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West Cape May delays windmill ordinance

Borough Commission delayed passing two ordinances Feb. 11, one to regulate wind turbines and solar energy panels and another to set fees for applications to install the alternative energy devices. Mayor Pamela Kaithern said there had been discussion of the ordinances at the Planning Board meeting on the previous night. One item discussed was allowing more than one wind turbine on farms. As written, the ordinance would allow only one wind turbine per property.

WEST CAPE MAY - Borough Commission delayed passing two ordinances Feb. 11, one to regulate wind turbines and solar energy panels and another to set fees for applications to install the alternative energy devices.

Mayor Pamela Kaithern said there had been discussion of the ordinances at the Planning Board meeting on the previous night. One item discussed was allowing more than one wind turbine on farms. As written, the ordinance would allow only one wind turbine per property. Kaithern suggested passing the ordinance permitting only one turbine per property noting a farm owner could apply for a variance.

Paul Simmons, of the Lomax Consulting Group, an environmental consulting firm, who was seated in the audience, said the state Department of Environmental Protection has drafted a proposal which would allow up to three wind turbines under 150-feet tall with a total swept area of less than 20,000 square feet on a site without a state permit or authorization. Swept area is the area of the rotor blades, he said.

Simmons said he was completing wind safe assessment training through the New Jersey Clean Energy Program.

The borough's pending ordinance allows a wind turbine... more [truncated due to possible copyright]  

WEST CAPE MAY - Borough Commission delayed passing two ordinances Feb. 11, one to regulate wind turbines and solar energy panels and another to set fees for applications to install the alternative energy devices.

Mayor Pamela Kaithern said there had been discussion of the ordinances at the Planning Board meeting on the previous night. One item discussed was allowing more than one wind turbine on farms. As written, the ordinance would allow only one wind turbine per property. Kaithern suggested passing the ordinance permitting only one turbine per property noting a farm owner could apply for a variance.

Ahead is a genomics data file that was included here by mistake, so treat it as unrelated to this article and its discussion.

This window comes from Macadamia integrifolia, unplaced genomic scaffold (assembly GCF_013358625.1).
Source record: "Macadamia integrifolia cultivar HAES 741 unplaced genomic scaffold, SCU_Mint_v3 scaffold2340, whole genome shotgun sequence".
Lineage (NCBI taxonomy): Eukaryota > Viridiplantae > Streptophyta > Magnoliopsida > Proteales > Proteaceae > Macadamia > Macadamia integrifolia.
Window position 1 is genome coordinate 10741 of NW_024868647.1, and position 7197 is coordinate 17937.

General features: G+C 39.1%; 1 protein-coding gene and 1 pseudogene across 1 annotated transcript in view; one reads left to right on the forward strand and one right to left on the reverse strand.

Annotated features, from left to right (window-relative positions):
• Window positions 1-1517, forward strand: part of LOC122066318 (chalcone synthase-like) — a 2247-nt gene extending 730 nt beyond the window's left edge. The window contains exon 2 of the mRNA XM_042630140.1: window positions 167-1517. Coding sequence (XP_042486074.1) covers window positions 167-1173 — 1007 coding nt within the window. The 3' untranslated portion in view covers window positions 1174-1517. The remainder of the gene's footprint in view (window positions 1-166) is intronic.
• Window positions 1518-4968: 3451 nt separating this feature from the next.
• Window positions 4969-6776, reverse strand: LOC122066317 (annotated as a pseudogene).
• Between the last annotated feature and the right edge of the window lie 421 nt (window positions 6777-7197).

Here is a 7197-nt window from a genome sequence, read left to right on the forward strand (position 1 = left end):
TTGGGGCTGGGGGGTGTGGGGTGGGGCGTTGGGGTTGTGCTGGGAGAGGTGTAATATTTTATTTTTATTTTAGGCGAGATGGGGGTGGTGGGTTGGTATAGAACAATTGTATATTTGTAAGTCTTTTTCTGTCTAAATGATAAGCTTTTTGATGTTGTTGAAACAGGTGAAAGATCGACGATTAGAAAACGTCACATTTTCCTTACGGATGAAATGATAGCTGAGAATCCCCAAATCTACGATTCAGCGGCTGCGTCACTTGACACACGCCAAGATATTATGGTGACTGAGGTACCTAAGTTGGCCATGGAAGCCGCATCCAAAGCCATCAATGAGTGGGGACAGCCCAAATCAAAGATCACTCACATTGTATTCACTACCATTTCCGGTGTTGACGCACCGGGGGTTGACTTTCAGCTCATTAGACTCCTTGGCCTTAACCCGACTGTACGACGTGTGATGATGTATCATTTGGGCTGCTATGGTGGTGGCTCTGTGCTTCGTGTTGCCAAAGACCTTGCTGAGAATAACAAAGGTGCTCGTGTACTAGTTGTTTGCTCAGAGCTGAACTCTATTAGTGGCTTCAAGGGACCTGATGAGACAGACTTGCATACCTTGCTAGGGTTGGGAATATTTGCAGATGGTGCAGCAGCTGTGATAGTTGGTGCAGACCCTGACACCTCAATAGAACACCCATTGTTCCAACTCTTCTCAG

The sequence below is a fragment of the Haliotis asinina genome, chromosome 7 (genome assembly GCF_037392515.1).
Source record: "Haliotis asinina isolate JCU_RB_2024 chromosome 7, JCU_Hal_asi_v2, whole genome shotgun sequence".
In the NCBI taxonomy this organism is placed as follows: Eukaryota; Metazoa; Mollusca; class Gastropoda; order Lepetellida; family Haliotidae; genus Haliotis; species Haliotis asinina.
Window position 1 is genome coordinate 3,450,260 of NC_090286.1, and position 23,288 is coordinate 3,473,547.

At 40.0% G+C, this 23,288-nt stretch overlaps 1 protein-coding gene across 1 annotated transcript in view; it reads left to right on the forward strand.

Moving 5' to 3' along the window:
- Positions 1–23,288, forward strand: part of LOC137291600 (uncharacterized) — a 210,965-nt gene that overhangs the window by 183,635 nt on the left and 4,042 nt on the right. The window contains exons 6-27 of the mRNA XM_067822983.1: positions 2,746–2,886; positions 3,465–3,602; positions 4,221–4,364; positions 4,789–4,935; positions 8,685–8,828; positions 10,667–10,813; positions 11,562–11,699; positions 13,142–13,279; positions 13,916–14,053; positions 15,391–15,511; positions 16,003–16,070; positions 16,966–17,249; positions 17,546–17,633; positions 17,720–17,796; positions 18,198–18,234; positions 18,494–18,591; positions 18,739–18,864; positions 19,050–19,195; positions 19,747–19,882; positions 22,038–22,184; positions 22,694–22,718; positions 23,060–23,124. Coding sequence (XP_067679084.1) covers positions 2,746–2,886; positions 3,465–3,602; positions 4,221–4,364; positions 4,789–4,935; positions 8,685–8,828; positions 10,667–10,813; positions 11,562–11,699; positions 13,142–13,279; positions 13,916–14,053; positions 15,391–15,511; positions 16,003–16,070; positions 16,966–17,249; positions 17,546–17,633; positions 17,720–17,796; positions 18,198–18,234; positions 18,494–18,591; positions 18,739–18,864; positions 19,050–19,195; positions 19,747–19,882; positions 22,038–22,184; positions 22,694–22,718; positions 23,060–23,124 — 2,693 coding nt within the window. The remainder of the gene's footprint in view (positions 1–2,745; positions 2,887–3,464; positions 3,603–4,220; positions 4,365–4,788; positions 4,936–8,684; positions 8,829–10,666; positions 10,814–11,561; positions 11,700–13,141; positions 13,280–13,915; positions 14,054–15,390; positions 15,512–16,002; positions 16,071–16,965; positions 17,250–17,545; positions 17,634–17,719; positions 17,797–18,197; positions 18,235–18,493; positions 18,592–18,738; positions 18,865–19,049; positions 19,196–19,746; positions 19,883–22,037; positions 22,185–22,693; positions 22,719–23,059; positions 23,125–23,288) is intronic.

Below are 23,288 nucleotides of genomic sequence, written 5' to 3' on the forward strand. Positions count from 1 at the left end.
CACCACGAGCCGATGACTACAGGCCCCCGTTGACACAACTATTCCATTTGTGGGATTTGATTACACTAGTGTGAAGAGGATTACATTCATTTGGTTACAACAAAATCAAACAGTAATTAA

Paul Simmons, of the Lomax Consulting Group, an environmental consulting firm, who was seated in the audience, said the state Department of Environmental Protection has drafted a proposal which would allow up to three wind turbines under 150-feet tall with a total swept area of less than 20,000 square feet on a site without a state permit or authorization. Swept area is the area of the rotor blades, he said.

Simmons said he was completing wind safe assessment training through the New Jersey Clean Energy Program.

The borough's pending ordinance allows a wind turbine on a half-acre lot to a maximum height of 50-feet. By only allowing one turbine per lot, it restricts a property owner such as a farmer who may want to install more than one turbine on a large piece of property, said Simmons.

Resident Gene Cathrall said he considered the minimum lot size of one half acre too small for a wind turbine. He said allowing only one windmill on a 20 or 50-acre farm did not make sense.

Simmons said he felt 80-feet should be the minimum height for a turbine to get it above turbulent air that could cause the turbine to break down or not function properly due to wind interference from trees and buildings.

"It's really essential for a turbine to be as high as possible," he said. "It is almost senseless to put up a turbine at a height of 50 feet and actually expect to get anything out of it."

Solar panels are more appropriate for densely populated areas, said Simmons.

Kaithern said the half-acre lot requirement essentially keeps windmills out of the core center of West Cape May.

Peter Lomax, also of the Lomax Consulting Group, said the last thing the town would want would be 25 or 30, 50-foot high," marginal" windmills.

Borough Engineer Ray Roberts of Remington Vernick and Walberg, said the ordinance allows someone who wants to install more than one wind turbine to make their case in front of the Planning Board, which would give the community time to evaluate it and realize if it's in the best interests of the town.

The borough's proposed ordinance limits wind turbines to producing 100 kilowatts or less, said Kaithern. She said a wind turbine is considered an accessory structure, which requires a house or other primary use be located on a property.

Since no half acre lots are located in the R-1, R-2 and R-3 zones, wind turbines would not be built in those areas and be located in the outer ring of the borough, said Kaithern.

"The issue is then do you let lot size drive this or do you determine as a municipality that we want viable renewable energy systems and then based on that, you back into the height of the tower and then the fall distance determines the lot size," said Lomax.

Simmons said a three-quarter acre lot may be required for an 80-foot tall wind turbine. Roberts said allowing a maximum of 80-foot wind turbines would eliminate placing them on half-acre lots.

Kaithern and Commissioner Peter Burke said they where "torn" on the issue of going to three-quarter acre minimum lots and 80 foot turbine heights.
The wind/solar ordinances will return to commission's agenda Feb. 25 at 1 p.m. for a public hearing and second vote.


Source: http://www.capemaycountyher...

FEB 13 2009
https://www.windaction.org/posts/19072-west-cape-may-delays-windmill-ordinance
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